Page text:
HAPPY NEW YEAR FROM THE SOCIAL WELFARE LAW GROUP AT GARDEN COURT!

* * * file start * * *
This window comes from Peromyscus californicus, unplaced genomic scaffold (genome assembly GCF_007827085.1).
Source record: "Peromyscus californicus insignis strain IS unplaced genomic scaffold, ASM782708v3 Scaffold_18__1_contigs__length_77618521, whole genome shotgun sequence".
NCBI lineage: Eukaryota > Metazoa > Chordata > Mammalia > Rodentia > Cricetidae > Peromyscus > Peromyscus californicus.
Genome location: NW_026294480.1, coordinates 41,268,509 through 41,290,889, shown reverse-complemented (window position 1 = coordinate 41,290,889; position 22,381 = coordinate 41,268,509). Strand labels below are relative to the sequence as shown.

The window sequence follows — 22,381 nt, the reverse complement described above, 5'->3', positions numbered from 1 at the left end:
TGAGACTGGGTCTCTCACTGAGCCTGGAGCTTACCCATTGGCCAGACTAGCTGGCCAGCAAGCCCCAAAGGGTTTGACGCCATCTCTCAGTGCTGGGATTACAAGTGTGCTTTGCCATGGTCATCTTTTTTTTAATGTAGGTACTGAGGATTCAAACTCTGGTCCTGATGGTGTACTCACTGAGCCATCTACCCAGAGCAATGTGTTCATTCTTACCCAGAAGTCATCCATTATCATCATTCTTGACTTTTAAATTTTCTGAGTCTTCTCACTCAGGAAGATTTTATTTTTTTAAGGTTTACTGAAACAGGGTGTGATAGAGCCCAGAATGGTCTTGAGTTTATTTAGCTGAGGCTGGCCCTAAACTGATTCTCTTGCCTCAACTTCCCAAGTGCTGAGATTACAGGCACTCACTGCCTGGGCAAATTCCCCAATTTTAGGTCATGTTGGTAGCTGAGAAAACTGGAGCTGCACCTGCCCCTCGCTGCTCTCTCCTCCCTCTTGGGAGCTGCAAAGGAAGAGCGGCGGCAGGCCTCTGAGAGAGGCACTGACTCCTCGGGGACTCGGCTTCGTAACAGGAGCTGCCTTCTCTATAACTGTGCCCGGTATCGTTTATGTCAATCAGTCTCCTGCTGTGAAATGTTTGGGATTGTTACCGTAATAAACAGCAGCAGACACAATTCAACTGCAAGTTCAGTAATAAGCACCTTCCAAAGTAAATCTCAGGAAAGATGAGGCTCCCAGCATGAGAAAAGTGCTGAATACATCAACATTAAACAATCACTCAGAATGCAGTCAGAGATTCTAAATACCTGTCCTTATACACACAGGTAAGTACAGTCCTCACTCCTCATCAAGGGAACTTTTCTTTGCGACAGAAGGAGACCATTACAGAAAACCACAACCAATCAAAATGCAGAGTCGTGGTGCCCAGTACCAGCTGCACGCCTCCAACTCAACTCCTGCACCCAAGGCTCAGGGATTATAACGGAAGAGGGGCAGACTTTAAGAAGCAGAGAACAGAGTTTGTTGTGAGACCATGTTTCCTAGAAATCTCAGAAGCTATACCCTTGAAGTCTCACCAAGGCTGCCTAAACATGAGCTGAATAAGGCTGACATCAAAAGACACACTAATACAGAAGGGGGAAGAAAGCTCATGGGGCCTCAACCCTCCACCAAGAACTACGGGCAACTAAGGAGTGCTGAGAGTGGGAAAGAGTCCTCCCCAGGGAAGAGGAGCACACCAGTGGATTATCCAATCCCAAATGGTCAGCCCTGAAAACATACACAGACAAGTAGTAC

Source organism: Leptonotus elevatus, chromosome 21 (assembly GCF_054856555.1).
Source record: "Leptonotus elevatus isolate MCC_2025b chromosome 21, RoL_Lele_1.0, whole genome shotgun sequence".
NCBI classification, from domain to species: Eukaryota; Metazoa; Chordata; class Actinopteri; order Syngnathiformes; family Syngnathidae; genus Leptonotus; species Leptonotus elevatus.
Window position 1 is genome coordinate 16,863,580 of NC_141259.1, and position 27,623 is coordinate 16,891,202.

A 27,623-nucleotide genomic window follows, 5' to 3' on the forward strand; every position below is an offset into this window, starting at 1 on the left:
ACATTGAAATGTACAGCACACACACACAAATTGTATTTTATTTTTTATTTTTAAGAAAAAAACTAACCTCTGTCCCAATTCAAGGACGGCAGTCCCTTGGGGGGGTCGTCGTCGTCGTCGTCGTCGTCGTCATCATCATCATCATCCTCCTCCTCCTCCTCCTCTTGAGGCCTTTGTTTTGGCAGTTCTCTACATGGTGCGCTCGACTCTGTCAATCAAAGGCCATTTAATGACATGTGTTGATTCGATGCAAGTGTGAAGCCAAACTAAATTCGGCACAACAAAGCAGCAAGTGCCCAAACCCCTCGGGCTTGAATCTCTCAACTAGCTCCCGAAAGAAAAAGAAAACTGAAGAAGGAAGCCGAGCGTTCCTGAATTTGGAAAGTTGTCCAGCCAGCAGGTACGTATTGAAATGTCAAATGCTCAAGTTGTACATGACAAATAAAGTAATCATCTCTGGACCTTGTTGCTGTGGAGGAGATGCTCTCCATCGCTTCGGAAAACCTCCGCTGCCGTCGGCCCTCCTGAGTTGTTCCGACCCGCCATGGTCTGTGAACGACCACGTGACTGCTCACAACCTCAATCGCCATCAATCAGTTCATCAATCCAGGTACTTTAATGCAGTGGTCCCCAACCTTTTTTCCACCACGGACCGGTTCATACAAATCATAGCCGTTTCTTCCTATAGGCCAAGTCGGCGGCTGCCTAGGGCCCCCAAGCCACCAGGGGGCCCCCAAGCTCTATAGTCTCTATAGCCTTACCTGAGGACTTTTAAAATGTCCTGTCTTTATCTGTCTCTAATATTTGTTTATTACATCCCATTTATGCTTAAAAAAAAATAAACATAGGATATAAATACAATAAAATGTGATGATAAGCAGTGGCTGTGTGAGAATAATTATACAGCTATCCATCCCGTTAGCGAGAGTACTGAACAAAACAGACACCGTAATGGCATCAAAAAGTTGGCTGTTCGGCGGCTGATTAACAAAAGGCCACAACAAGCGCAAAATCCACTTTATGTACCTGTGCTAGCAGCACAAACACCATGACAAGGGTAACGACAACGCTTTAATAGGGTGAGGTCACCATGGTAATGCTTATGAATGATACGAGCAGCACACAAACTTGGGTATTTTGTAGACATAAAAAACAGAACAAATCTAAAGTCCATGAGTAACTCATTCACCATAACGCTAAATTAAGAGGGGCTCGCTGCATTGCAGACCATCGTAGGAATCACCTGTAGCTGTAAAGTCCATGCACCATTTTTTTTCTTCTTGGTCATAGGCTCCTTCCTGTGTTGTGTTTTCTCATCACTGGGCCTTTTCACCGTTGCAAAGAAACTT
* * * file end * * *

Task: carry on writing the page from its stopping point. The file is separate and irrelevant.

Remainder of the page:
R (KM) v Cambridgeshire CC  EWHC 2065 (Admin)(HHJ Bidder QC): It was lawful to assess the needs of an individual and then to translate those assessed needs into an appropriate level of funding, that is thought will reasonably meet those needs, via an RAS (Resource Allocation System), providing that the RAS calculation is treated as an indicative level of funding, which is then checked against the individual’s assessment to ensure that the level will be reasonably sufficient, and modified if it is too high or too low (see the case of R (Savva) v Kensington and Chelsea RLBC  EWHC 414 Admin and  EWCA Civ 1209, considered in our November 2010 update). That is what the local authority in this case did. Further, the local authority had provided sufficient, fair reasons by explaining its final funding figure by reference to the hours of personal support that they considered the Claimant would require and the rates that he would have to pay. The Claimant’s legal advisers’ suggestion that the local authority had acted unlawfully by “failing to provide an explanation setting out the services required to meet the Claimant’s needs” betrayed a “complete misunderstanding of the system of self-directed support. Both the RAS and the Upper Banding Calculator, compared as they were with the assessment and operated using the skill and experience of social workers, were assessments of needs and not services but the RAS was a tool for translating needs into a sum which was adequate to provide the services for those needs by reference to the average costs of the provision by the authority of meeting those needs for other disabled people …. The self-directed support system …. was designed to provide a sufficient sum to meet the Claimant’s needs but it was up to the Claimant and his advisers to determine how to meet that sum”. The sums provided in respect of personal care were sufficient to enable the “facilitation” of a holiday, for the purposes of section 2 of the Chronically Sick and Disabled Persons Act 1970. The rationality challenge was hopeless. Click here for the transcript.